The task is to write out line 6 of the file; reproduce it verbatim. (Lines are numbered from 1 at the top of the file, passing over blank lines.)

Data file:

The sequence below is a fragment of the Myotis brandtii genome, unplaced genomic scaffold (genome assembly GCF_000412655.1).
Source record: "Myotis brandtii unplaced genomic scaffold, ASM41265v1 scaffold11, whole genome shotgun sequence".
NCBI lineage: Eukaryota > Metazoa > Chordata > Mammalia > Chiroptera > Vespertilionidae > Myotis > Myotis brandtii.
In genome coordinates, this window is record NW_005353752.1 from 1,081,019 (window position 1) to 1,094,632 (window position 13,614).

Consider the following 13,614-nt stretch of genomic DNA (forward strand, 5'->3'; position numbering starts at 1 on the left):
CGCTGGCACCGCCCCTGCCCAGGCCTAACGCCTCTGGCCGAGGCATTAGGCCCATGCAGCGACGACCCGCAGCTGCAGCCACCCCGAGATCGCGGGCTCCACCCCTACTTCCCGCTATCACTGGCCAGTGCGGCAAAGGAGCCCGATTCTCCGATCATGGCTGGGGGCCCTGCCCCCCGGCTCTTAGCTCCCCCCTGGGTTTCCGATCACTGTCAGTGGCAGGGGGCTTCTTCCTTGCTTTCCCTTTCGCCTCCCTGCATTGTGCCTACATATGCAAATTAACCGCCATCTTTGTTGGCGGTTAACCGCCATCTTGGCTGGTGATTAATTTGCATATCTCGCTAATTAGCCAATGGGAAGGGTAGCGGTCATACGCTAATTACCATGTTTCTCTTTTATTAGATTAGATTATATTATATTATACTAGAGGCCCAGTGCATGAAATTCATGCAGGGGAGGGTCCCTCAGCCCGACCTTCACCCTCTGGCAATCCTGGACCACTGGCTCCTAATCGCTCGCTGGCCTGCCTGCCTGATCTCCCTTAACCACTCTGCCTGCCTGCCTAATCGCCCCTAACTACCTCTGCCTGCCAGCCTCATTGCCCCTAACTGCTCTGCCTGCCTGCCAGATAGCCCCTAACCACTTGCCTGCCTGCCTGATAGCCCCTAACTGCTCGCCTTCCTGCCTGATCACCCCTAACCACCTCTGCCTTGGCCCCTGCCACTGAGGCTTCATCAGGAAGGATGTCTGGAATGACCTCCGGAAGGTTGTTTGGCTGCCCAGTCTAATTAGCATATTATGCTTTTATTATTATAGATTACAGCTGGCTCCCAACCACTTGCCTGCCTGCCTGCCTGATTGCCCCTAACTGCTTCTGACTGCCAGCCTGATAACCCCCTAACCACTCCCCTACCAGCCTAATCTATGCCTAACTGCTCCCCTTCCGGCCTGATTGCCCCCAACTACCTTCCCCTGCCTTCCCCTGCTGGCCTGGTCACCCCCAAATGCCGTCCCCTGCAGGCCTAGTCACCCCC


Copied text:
CGCTGGCACCGCCCCTGCCCAGGCCTAACGCCTCTGGCCGAGGCATTAGGCCCATGCAGCGACGACCCGCAGCTGCAGCCACCCCGAGATCGCGGGCTCCACCCCTACTTCCCGCTATCACTGGCCAGTGCGGCAAAGGAGCCCGATTCTCCGATCATGGCTGGGGGCCCTGCCCCCCGGCTCTTAGCTCCCCCCTGGGTTTCCGATCACTGTCAGTGGCAGGGGGCTTCTTCCTTGCTTTCCCTTTCGCCTCCCTGCATTGTGCCTACATATGCAAATTAACCGCCATCTTTGTTGGCGGTTAACCGCCATCTTGGCTGGTGATTAATTTGCATATCTCGCTAATTAGCCAATGGGAAGGGTAGCGGTCATACGCTAATTACCATGTTTCTCTTTTATTAGATTAGATTATATTATATTATACTAGAGGCCCAGTGCATGAAATTCATGCAGGGGAGGGTCCCTCAGCCCGACCTTCACCCTCTGGCAATCCTGGACCACTGGCTCCTAATCGCTCGCTGGCCTGCCTGCCTGATCTCCCTTAACCACTCTGCCTGCCTGCCTAATCGCCCCTAACTACCTCTGCCTGCCAGCCTCATTGCCCCTAACTGCTCTGCCTGCCTGCCAGATAGCCCCTAACCACTTGCCTGCCTGCCTGATAGCCCCTAACTGCTCGCCTTCCTGCCTGATCACCCCTAACCACCTCTGCCTTGGCCCCTGCCACTGAGGCTTCATCAGGAAGGATGTCTGGAATGACCTCCGGAAGGTTGTTTGGCTGCCCAGTCTAATTAGCATATTATGCTTTTATTATTATAGATTACAGCTGGCTCCCAACCACTTGCCTGCCTGCCTGCCTGATTGCCCCTAACTGCTTCTGACTGCCAGCCTGATAACCCCCTAACCACTCCCCTACCAGCCTAATCTATGCCTAACTGCTCCCCTTCCGGCCTGATTGCCCCCAACTACCTTCCCCTGCCTTCCCCTGCTGGCCTGGTCACCCCCAAATGCCGTCCCCTGCAGGCCTAGTCACCCCC